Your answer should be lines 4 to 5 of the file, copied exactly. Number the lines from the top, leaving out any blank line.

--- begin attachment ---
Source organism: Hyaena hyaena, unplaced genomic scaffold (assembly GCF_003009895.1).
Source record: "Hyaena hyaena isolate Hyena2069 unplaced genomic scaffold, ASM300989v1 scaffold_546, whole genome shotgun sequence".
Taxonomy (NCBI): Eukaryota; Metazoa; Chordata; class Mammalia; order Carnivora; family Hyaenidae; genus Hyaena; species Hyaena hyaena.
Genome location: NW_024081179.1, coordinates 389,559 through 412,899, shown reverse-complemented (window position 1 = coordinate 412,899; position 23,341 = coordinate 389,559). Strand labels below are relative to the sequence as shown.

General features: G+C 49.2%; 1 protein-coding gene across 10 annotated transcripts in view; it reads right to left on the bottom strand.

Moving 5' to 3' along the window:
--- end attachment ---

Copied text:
Genome location: NW_024081179.1, coordinates 389,559 through 412,899, shown reverse-complemented (window position 1 = coordinate 412,899; position 23,341 = coordinate 389,559). Strand labels below are relative to the sequence as shown.

General features: G+C 49.2%; 1 protein-coding gene across 10 annotated transcripts in view; it reads right to left on the bottom strand.